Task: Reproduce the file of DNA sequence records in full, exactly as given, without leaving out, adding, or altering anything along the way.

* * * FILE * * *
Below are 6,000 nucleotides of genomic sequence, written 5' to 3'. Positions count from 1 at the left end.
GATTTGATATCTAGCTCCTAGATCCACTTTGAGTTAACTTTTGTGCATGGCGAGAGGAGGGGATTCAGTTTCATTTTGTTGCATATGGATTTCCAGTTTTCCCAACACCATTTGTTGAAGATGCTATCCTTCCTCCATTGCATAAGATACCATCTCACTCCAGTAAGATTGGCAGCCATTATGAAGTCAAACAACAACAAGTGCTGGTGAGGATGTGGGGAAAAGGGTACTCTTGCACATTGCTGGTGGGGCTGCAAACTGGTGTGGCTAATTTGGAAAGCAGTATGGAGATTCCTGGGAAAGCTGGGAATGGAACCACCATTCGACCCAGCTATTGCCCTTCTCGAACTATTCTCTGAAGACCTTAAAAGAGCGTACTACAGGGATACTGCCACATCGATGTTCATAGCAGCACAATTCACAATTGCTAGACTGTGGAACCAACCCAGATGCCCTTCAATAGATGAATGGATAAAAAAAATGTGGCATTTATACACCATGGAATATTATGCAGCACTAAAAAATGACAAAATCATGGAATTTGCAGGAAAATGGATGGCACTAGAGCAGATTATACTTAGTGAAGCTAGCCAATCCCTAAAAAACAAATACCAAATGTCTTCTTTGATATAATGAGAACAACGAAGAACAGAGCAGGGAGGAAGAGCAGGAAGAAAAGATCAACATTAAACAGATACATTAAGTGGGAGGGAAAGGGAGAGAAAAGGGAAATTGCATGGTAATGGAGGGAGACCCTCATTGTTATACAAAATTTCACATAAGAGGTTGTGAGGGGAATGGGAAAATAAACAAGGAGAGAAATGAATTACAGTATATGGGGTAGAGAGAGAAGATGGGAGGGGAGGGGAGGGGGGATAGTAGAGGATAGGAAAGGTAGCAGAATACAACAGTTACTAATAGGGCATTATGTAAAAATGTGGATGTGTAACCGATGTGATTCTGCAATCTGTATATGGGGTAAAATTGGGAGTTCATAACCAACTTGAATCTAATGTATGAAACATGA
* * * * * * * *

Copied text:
Below are 6,000 nucleotides of genomic sequence, written 5' to 3'. Positions count from 1 at the left end.
GATTTGATATCTAGCTCCTAGATCCACTTTGAGTTAACTTTTGTGCATGGCGAGAGGAGGGGATTCAGTTTCATTTTGTTGCATATGGATTTCCAGTTTTCCCAACACCATTTGTTGAAGATGCTATCCTTCCTCCATTGCATAAGATACCATCTCACTCCAGTAAGATTGGCAGCCATTATGAAGTCAAACAACAACAAGTGCTGGTGAGGATGTGGGGAAAAGGGTACTCTTGCACATTGCTGGTGGGGCTGCAAACTGGTGTGGCTAATTTGGAAAGCAGTATGGAGATTCCTGGGAAAGCTGGGAATGGAACCACCATTCGACCCAGCTATTGCCCTTCTCGAACTATTCTCTGAAGACCTTAAAAGAGCGTACTACAGGGATACTGCCACATCGATGTTCATAGCAGCACAATTCACAATTGCTAGACTGTGGAACCAACCCAGATGCCCTTCAATAGATGAATGGATAAAAAAAATGTGGCATTTATACACCATGGAATATTATGCAGCACTAAAAAATGACAAAATCATGGAATTTGCAGGAAAATGGATGGCACTAGAGCAGATTATACTTAGTGAAGCTAGCCAATCCCTAAAAAACAAATACCAAATGTCTTCTTTGATATAATGAGAACAACGAAGAACAGAGCAGGGAGGAAGAGCAGGAAGAAAAGATCAACATTAAACAGATACATTAAGTGGGAGGGAAAGGGAGAGAAAAGGGAAATTGCATGGTAATGGAGGGAGACCCTCATTGTTATACAAAATTTCACATAAGAGGTTGTGAGGGGAATGGGAAAATAAACAAGGAGAGAAATGAATTACAGTATATGGGGTAGAGAGAGAAGATGGGAGGGGAGGGGAGGGGGGATAGTAGAGGATAGGAAAGGTAGCAGAATACAACAGTTACTAATAGGGCATTATGTAAAAATGTGGATGTGTAACCGATGTGATTCTGCAATCTGTATATGGGGTAAAATTGGGAGTTCATAACCAACTTGAATCTAATGTATGAAACATGA